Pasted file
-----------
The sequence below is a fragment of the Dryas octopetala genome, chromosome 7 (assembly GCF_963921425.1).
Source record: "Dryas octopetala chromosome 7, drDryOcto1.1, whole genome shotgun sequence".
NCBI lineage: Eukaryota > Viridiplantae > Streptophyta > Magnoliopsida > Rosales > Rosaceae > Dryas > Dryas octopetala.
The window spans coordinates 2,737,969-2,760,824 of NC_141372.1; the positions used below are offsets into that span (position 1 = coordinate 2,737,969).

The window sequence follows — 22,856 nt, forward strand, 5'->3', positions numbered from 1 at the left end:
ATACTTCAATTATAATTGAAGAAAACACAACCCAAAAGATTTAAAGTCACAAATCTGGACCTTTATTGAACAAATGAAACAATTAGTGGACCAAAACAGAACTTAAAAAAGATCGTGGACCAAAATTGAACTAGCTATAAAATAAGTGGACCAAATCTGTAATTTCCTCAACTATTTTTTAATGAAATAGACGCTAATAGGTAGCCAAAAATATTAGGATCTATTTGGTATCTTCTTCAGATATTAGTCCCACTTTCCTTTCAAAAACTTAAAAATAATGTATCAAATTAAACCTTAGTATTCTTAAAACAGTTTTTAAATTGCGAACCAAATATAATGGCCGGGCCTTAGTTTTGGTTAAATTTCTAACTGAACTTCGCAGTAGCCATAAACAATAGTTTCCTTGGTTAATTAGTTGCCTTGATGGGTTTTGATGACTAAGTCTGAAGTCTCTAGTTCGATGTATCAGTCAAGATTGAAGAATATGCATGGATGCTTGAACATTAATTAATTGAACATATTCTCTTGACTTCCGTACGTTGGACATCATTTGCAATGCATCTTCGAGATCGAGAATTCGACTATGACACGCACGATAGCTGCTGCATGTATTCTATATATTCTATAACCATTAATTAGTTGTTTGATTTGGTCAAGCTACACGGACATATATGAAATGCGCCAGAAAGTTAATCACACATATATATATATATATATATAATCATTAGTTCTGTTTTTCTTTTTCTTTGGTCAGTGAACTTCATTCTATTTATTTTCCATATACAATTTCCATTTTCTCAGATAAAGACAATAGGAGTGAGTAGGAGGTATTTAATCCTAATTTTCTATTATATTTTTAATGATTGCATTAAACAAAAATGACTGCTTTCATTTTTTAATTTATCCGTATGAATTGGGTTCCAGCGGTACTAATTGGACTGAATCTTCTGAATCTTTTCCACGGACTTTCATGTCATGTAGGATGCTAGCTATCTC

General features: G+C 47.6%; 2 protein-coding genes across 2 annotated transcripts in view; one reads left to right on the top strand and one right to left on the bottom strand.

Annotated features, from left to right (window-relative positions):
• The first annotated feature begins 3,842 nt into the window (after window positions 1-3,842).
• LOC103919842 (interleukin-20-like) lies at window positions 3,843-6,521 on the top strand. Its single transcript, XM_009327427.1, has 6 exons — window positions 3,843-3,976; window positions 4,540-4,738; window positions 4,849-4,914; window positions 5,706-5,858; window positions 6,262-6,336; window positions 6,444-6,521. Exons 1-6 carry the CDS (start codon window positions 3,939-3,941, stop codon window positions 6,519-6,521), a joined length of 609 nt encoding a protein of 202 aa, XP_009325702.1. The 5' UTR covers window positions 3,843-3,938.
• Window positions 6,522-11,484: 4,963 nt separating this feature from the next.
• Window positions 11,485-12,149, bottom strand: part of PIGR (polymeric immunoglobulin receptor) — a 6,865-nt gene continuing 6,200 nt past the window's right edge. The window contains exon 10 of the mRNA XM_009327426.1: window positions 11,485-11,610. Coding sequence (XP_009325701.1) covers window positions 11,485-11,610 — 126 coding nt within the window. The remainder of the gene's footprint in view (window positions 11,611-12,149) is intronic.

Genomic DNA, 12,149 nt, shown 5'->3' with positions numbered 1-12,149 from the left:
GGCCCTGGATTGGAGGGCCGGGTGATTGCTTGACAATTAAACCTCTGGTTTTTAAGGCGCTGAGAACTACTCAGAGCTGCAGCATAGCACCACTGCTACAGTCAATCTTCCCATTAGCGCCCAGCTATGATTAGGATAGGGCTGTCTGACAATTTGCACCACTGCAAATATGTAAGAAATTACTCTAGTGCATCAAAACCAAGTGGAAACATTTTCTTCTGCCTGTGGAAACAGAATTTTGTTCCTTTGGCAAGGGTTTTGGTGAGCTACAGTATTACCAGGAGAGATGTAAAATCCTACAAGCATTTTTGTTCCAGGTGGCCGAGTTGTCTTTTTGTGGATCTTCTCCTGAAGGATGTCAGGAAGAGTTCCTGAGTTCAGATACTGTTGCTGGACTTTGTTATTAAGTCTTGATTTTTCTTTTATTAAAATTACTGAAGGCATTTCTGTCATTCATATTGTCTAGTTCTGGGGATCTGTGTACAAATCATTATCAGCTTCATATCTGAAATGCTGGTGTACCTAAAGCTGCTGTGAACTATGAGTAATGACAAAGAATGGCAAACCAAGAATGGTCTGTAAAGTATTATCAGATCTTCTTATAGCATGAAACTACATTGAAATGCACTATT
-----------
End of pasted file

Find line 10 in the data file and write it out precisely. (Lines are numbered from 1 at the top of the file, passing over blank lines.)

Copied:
• LOC103919842 (interleukin-20-like) lies at window positions 3,843-6,521 on the top strand. Its single transcript, XM_009327427.1, has 6 exons — window positions 3,843-3,976; window positions 4,540-4,738; window positions 4,849-4,914; window positions 5,706-5,858; window positions 6,262-6,336; window positions 6,444-6,521. Exons 1-6 carry the CDS (start codon window positions 3,939-3,941, stop codon window positions 6,519-6,521), a joined length of 609 nt encoding a protein of 202 aa, XP_009325702.1. The 5' UTR covers window positions 3,843-3,938.